Fighting an unfair committee

Barbara Francis & Rus Littleson

Nerida Pohl has provided an update on the committee scandal at her inner-city building …

“In our building, three out of the five committee members – all supportive of the manager/developer – have been controlling affairs unfairly for the past 10 years – and it needs to stop.”

“It is now 10 years since our managers locked residents out of common property assets that we purchased. This makes our building look decidedly second-rate. Residents are forced to move in and out via the busy street into our elegant lobby instead of via our private, safe and undercover goods lift to the level 2 storage cages. The committee even usurped our residential lounge for their real estate business.”

“All visitors are told the building has no visitor car park and must use the commercial carpark. The car park operator and our owners’ corporation manager share common ownership.”

“The local council has been on the case for five years telling the manager that they must give us back the 50 visitors car spaces and our residential meeting room, and to get large furniture trucks from disrupting the amenity of the street at our front door.”

“Trying to legitimise misuse of our property and without consulting the 500 apartment owners, the stacked committee has spent several hundred thousand dollars of the fees we pay them by engaging lawyers and town planners in appeals to the Planning Tribunal and our local council.” “The managers are interminably dragging out the process to keep us locked out of our property, so all these third parties can continue profiting from using it instead.”

“Last September I thought we had a win; the Planning Tribunal addressed an application by the manager to annexe our undercover goods lift for the retail area. The Tribunal agreed our undercover loading dock was well built for our use and that the busy commercial street outside our single glass entry door was not suitable for residents’ removal trucks to use. Sadly, the Tribunal finding has not resulted in any remediation.”

“I would like to ensure the owners know what is going on, but the committee is unfairly and actively preventing me from being able to communicate with the owners.”

“Legally, if I ask for the contact details of all owners, the manager must forward the register immediately. In this building, the committee won’t let them. That is why I have had to letter-drop all residents instead of posting 500 letters to them.”

We Live Here believes it is outrageous that a committee and a manager can prevent an owner from viewing the owners’ corporation members’ roll. Committee members should be aware of how their behaviour will be viewed by the courts.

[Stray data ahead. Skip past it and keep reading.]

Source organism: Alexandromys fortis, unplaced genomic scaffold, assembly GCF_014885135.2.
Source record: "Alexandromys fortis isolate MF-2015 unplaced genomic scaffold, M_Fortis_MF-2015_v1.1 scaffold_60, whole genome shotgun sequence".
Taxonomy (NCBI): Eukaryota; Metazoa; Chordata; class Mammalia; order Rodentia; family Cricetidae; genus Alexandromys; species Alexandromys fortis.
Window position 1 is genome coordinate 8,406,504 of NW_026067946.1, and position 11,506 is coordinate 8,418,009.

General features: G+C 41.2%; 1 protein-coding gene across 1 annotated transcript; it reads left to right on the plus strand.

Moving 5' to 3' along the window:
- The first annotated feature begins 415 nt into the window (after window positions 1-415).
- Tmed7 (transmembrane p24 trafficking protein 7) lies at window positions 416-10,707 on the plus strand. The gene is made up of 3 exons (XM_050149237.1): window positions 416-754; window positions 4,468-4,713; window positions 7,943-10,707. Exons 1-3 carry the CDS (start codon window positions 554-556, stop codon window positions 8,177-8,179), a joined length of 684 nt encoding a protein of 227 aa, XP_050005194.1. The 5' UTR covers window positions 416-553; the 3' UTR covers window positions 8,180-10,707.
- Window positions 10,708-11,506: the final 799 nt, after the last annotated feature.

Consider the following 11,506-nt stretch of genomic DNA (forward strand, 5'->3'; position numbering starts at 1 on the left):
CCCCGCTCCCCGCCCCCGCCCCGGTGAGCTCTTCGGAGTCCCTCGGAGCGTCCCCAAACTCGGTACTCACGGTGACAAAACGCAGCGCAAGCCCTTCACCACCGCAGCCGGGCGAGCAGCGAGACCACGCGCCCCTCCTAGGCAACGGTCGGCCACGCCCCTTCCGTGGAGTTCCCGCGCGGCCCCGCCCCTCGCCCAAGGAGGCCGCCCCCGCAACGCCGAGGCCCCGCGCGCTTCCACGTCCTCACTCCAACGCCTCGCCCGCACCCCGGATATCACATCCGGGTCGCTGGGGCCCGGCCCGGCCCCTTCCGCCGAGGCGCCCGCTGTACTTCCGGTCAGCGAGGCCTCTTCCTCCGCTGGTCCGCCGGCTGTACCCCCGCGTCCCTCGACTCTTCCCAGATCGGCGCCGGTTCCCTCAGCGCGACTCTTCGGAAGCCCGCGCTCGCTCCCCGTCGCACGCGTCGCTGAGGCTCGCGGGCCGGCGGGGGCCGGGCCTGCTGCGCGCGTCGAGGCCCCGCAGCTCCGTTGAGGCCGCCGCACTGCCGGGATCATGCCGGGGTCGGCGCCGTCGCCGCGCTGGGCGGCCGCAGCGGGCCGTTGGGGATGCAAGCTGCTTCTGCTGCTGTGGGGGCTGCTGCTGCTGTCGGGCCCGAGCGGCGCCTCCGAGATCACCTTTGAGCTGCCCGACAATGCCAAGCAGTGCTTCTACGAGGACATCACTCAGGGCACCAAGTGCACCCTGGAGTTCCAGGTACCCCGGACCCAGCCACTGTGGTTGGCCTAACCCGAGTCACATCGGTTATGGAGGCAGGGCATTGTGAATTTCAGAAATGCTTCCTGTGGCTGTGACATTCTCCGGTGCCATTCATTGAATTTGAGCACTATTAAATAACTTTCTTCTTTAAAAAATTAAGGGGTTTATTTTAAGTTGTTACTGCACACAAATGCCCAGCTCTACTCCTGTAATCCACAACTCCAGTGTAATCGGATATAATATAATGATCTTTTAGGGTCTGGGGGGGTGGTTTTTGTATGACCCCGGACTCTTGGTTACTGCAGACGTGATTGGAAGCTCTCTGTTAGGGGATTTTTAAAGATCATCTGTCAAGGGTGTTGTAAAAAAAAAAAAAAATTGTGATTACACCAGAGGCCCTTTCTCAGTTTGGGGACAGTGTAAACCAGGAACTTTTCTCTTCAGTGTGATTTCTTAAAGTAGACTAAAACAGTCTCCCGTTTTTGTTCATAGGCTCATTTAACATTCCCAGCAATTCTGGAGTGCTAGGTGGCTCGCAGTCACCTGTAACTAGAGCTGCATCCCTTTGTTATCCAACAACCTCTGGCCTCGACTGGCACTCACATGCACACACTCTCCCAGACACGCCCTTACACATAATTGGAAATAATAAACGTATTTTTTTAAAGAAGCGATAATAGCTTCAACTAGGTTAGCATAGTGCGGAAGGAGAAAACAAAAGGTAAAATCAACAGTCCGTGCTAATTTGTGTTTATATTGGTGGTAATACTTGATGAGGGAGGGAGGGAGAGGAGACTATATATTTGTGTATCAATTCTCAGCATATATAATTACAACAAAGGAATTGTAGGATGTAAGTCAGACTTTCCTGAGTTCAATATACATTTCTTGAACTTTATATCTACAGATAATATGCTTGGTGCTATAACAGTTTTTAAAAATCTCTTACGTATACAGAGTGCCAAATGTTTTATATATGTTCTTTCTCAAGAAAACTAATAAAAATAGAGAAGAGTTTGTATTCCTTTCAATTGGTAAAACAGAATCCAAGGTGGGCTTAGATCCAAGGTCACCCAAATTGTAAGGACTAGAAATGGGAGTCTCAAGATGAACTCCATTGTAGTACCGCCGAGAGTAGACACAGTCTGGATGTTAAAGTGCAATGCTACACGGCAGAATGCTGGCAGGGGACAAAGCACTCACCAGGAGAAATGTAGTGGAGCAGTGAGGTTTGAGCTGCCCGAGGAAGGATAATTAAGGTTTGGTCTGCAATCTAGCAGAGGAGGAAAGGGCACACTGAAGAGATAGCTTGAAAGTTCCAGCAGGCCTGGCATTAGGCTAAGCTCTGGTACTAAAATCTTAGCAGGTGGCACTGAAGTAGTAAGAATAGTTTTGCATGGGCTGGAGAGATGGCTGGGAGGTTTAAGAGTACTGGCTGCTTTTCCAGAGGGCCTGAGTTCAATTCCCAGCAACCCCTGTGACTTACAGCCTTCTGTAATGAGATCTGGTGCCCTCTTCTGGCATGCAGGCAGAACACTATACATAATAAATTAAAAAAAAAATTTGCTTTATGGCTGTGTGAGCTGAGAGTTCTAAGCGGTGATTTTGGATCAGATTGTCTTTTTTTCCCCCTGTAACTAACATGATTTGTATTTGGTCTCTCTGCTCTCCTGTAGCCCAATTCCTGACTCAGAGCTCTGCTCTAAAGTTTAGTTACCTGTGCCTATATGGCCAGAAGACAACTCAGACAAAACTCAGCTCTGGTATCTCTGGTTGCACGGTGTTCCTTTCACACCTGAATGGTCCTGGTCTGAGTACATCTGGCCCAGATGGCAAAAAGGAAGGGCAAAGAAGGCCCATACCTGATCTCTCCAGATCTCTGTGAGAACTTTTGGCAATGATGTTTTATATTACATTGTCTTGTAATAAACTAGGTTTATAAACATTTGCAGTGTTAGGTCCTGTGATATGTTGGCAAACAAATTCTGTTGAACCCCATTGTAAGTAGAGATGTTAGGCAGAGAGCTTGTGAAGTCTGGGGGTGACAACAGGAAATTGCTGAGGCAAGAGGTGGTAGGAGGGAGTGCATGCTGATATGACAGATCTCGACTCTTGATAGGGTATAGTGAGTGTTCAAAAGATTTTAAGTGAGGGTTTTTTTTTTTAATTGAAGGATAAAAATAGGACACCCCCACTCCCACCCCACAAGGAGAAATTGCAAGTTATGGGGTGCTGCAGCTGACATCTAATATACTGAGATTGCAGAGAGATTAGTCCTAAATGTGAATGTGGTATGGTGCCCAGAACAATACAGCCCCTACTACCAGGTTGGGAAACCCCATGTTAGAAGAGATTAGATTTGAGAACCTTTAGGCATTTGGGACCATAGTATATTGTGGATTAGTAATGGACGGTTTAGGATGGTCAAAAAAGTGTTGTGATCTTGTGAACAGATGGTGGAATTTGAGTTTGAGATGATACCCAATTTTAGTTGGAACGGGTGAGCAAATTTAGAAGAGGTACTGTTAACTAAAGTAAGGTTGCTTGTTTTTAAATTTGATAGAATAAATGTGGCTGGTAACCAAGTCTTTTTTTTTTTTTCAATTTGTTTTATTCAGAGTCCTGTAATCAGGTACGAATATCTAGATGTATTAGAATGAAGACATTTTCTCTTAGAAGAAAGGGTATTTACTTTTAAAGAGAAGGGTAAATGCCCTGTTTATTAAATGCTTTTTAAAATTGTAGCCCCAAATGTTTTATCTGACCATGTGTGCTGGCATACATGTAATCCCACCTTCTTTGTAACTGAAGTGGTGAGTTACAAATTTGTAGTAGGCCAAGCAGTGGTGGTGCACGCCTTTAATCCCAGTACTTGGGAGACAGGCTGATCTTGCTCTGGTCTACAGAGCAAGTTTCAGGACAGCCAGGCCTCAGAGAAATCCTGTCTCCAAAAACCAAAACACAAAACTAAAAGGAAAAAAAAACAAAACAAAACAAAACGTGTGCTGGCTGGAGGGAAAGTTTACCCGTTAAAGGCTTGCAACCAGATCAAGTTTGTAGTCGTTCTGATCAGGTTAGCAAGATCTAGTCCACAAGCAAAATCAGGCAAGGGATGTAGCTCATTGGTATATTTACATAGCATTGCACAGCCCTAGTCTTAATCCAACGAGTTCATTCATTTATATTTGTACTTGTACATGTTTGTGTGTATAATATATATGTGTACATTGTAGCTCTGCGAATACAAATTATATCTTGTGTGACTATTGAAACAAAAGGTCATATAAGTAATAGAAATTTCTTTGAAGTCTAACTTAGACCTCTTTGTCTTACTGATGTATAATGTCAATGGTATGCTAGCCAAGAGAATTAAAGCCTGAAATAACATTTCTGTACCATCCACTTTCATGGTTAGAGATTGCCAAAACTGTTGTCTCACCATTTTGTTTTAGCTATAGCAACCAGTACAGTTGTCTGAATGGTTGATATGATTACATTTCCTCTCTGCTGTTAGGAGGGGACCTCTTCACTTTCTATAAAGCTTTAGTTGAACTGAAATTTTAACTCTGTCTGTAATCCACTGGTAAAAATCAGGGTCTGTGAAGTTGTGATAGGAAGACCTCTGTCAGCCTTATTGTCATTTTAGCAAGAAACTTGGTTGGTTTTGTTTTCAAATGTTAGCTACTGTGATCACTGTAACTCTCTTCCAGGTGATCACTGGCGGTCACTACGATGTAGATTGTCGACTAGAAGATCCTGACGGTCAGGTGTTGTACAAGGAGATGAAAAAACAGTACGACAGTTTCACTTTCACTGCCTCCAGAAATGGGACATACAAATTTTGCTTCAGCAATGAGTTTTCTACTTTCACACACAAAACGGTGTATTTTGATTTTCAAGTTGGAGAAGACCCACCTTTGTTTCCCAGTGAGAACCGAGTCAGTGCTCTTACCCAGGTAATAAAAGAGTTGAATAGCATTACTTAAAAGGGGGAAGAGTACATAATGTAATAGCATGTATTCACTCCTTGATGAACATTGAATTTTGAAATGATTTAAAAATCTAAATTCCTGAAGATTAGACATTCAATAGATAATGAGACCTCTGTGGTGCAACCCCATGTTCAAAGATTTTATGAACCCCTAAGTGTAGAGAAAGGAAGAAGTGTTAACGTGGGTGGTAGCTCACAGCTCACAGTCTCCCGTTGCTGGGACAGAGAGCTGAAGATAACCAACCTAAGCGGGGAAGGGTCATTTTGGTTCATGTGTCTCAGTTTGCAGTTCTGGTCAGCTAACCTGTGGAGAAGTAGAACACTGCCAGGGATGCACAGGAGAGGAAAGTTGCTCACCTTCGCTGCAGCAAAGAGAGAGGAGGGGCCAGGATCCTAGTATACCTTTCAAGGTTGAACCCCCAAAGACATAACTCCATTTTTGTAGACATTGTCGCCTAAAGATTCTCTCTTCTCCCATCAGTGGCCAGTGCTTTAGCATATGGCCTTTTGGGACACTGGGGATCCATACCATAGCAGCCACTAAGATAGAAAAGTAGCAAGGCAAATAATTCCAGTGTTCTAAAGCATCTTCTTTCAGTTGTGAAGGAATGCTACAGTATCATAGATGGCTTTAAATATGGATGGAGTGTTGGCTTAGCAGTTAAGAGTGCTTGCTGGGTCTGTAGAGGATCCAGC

Under the Owners’ Corporation Act 2006, members of committees must

  • Act honestly and in good faith
  • Exercise due care and diligence
  • Act in the interests of the owners’ corporation
  • Not make improper use of their position to gain a direct or indirect advantage for themselves or anyone else.

If the committee members cannot prove that they acted in good faith, they can potentially lose their immunity under section 118 of the Act. Then the members would face significant personal liability.

We hope the owners are galvanised by Nerida’s appeal.

If you are having problems with an owners’ corporation controlled by a developer or any vested interests, please let us know.

Latest version of the Owners’ Corporations Act 2006

The Owners’ Corporations Amendment Act 2021 was the result of the long, drawn-out review of the Owners’ Corporations Act 2006 that began in 2015 and meandered through issues papers, options papers, exposure drafts and several revisions.

With these amendments incorporated, the Owners’ Corporations Act 2006, Authorised Version 19 is now available.

The release of version 19 of the Act underlines a notable failure of the government. Since 2018, this Act has had embedded within it the amendments of the Short-stay Accommodation Act 2018. The short-stay amendments have yet to go under the public review which was promised for February 2020.

Some of the more significant features of the newly amended act include:

Five tiers of owners’ corporations

There are different rules according to the number of occupiable lots, divided into tiers: Tier One, more than 100 individual lots; Tier Two, 51 to 100 lots; Tier Three, 10 to 50 lots; Tier Four, 3 to 9 lots and Tier Five, a 2-lot or services-only subdivision.

Levies and insurance

Other changes introduced under the amended Act may reduce insurance and other inequities between lot owners. While ordinary fees levied must still be based on lot entitlement, OCs may separately levy lot owners for:

  • an excess amount, or increased premium, attributable to an insurance claim if the claim was caused by the actions of a lot owner or occupier or guest;
  • damage caused to the common property by a lot owner or occupier, if it is not covered by insurance, or if the cost is less than the excess amount.

VCAT has also been empowered to make an order requiring a lot owner to pay the owners’ corporation’s costs incurred for recovering an unpaid amount from the lot owner.

Proxies – five per cent limit

Section 89D of the Act states that a person must not vote as a proxy on a resolution at a meeting of the owners’ corporation on behalf of more than five per of the lot owners, or more than one lot owner if there are 20 or less occupiable lots.

There’s more to unpack

We shall look at other aspects of the amended Act, including the Short-stay Accommodation Act amendments embedded within it in next month’s column.

You can download the Owners Corporations Act and amendments from our website at welivehere.net/acts

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